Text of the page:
As Israelis in the southern part of the country have taken to shelters and safe rooms under a barrage of more than 60 (and counting) rockets from the Gaza Strip, and as the Israeli General Staff considers a response, it is worth a look at the just-released EU Heads of Mission report on Gaza. It got a few things right, including:

  • Criticism of Hamas rocket fire at Israel. “Whilst the number of rockets has been lower in 2013 than in previous years, indiscriminate firing of rockets towards Israel by extremist groups in Gaza has continued, in violation of international law.” The report noted that 2013 was a quiet year, but Hamas is “nonetheless continuing to create fear for the population in southern Israel.”

The EU couldn’t have known about Wednesday’s attacks, but it was also the committee’s view that: “Despite Hamas’ calls for a return to armed resistance, there is little evidence that Hamas has changed its policy on the ground. The ceasefire … has largely held.” Though not for lack of trying. Hamas’ “policy” was and remains to acquire ever more sophisticated rockets and missiles with which to threaten Israel. Consider what this week’s attack might have looked like if Israel had not successfully intercepted the Iranian-sponsored shipment of Syrian missiles.

  • Harsh criticism of Hamas for blocking freedom of assembly, freedom to demonstrate and freedom of speech. They condemn restrictions on NGOs, an increasing number of arrests, interrogation of social protesters, warnings to people against attending anti-Hamas demonstrations, closing media outlets, arresting journalists who criticize the authorities and prohibiting the distribution of West Bank newspapers. Executions without judicial processes, discrimination against women, and laws that violate women’s rights are also condemned.
  • The diplomats note: “The [economic] situation [in Gaza] has deteriorated further in recent months as a result of the geo-political changes which took place in the region in the course of 2013, particularly in Egypt and its closure of the majority of smuggling tunnels between Egypt and Gaza as well as increased restrictions at Rafah.” They add: “For several years, these tunnels kept the Gaza economy afloat … accounting for more than 80 percent of Gaza’s supply of construction materials, medical supplies, food, and other goods.”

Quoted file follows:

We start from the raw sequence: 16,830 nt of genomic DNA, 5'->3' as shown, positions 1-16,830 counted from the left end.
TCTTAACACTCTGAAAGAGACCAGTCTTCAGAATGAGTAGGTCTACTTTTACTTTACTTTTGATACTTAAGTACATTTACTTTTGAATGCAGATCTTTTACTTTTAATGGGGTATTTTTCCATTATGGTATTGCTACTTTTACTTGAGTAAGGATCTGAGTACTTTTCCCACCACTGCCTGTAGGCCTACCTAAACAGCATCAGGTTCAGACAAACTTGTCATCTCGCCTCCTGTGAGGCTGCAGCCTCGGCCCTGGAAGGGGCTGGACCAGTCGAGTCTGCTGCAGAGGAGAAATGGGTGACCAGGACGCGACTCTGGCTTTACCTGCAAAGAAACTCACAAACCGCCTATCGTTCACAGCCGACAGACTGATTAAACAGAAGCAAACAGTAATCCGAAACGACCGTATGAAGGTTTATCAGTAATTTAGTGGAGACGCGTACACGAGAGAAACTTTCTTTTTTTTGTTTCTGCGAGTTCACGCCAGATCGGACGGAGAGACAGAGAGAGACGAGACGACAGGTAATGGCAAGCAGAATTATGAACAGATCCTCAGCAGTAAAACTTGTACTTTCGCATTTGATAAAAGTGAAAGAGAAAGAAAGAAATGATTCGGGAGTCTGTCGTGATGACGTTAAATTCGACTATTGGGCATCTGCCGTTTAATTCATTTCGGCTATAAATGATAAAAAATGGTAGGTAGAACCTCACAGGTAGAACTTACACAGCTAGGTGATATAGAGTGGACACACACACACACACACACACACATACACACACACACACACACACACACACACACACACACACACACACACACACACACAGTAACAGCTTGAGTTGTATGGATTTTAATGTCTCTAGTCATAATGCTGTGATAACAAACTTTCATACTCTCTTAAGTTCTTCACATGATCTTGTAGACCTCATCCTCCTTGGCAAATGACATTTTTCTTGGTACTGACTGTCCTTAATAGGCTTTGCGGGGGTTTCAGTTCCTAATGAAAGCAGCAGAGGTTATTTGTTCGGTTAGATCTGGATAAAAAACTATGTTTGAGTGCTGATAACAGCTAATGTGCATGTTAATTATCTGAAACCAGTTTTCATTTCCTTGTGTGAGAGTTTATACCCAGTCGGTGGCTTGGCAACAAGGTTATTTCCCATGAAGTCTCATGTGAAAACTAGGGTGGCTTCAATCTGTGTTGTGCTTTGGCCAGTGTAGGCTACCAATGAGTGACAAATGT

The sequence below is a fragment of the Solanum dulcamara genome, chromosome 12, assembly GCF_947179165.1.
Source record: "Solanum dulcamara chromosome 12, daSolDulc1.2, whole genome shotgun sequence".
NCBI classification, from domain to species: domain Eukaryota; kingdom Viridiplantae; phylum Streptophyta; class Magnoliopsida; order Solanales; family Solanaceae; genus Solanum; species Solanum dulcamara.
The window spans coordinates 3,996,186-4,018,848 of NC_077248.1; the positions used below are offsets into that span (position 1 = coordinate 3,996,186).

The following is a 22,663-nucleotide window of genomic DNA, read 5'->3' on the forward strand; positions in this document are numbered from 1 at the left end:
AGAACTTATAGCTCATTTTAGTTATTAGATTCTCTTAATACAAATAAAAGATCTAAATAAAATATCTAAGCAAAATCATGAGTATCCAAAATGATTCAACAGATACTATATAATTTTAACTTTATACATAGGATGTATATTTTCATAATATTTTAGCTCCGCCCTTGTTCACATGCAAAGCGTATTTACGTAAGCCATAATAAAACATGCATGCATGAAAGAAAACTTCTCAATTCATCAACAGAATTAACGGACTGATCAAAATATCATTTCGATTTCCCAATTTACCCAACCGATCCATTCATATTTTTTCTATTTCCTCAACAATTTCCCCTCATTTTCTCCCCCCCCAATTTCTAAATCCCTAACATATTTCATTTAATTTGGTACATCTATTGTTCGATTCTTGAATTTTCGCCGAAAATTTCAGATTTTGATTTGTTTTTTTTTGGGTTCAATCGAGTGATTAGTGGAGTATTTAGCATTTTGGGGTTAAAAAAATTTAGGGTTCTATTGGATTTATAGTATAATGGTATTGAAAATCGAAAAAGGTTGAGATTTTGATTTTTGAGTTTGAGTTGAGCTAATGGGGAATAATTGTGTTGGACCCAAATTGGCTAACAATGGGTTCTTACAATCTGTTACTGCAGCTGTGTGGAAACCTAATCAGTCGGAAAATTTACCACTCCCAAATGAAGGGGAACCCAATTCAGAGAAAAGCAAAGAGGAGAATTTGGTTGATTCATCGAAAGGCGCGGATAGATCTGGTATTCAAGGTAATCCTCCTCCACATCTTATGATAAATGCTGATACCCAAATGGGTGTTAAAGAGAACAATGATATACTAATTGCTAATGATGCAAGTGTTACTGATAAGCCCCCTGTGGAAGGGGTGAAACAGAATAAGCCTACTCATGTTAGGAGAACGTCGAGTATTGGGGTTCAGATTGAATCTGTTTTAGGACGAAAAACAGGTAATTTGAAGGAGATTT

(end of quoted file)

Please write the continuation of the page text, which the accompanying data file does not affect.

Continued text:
Egypt didn’t destroy the tunnels over the importation of corn flakes and Advil. The tunnels were the primary supply line for weapons from Sinai. The EU agrees:

“Although the smuggling of weapons has dropped drastically since the Egyptian measures to destroy the illicit tunnel network, Hamas is believed to retain a significant stockpile of weapons.”

That’s it for good news. The EU solutions, on the other hand, range from wishful thinking to that old standby — blaming Israel.

  • First, the EU posits: “The root of the current economic and humanitarian situation in Gaza is first and foremost of a political nature and is based on an unsustainable policy of severe movement and access restrictions.” Not Hamas’ ongoing war against Israel or Fatah, or any of the increasingly nasty human rights violations the report itself mentions. “The primary duty bearer in this regard is Israel.”
  • Second: “A categorical renunciation of violence by Hamas … would have a transformative effect on the situation in Gaza and would enable the badly needed process in Palestinian reconciliation.” “Gaza forms an integral part of the occupied Palestinian territory … the current peace negotiations must take this territorial unity into account.” And: “In the absence of political unity between the West Bank and Gaza … any comprehensive agreement will be difficult to negotiate, legitimize and implement.”
  • Third: the report suggests Hamas operate “in accordance with the principles set out by President [Mahmoud] Abbas.”
  • Fourth: “In terms of its future directions, Hamas is currently at cross-roads. At one end of the scale it could become more moderate, reconcile with Fatah, join the PLO and reach a modus vivendi with Egypt and in particular with regard to the situation in Sinai. At the other end of the scale it could intensify armed attacks on Israel including from the West Bank. Various options exist in between.”

A “categorical renunciation of violence” against Israel would also have a salutary effect on the peace process. But no renunciation by Hamas is likely. Violence is its mission and Abbas is its enemy as much as Israel and the notion of the “two state solution” is its enemy. Furthermore, Hamas is the Palestinian branch of the Muslim Brotherhood. It cannot accept the secular, nationalist Fatah as its leader, because Hamas is neither. It cannot “reach a modus vivendi with Egypt” for the same reason. No, Hamas couldn’t “become more moderate.” And no, there are no “various options” between Hamas’ commitment to the violent overthrow of Israel and acceptance of the hated Abbas and Fatah as the leaders of the Palestinian movement for an unacceptable division of Palestine into a rump split state straddling Israel.

As Hamas is determined to remain violently oppositional to Fatah, Egypt, and Israel, what is to be done? First, point fingers: “Israel,” says the EU, “bears the prime responsibility for the situation in Gaza,” not Hamas’ behavior, or the Egyptian crackdown on Hamas terror, “[a]nd for further deterioration of the humanitarian situation and of the economic and social conditions … Gaza is facing a dangerous and pressing humanitarian and economic situation with power outages across Gaza for up to 16 hours a day.”

The old “categorical renunciation of violence” might work here, but the diplomats simply urge Israel to ignore the violence against it and “ease access restrictions to Gaza, especially in light of Egypt’s ongoing blockade.”

Nothing new, except this.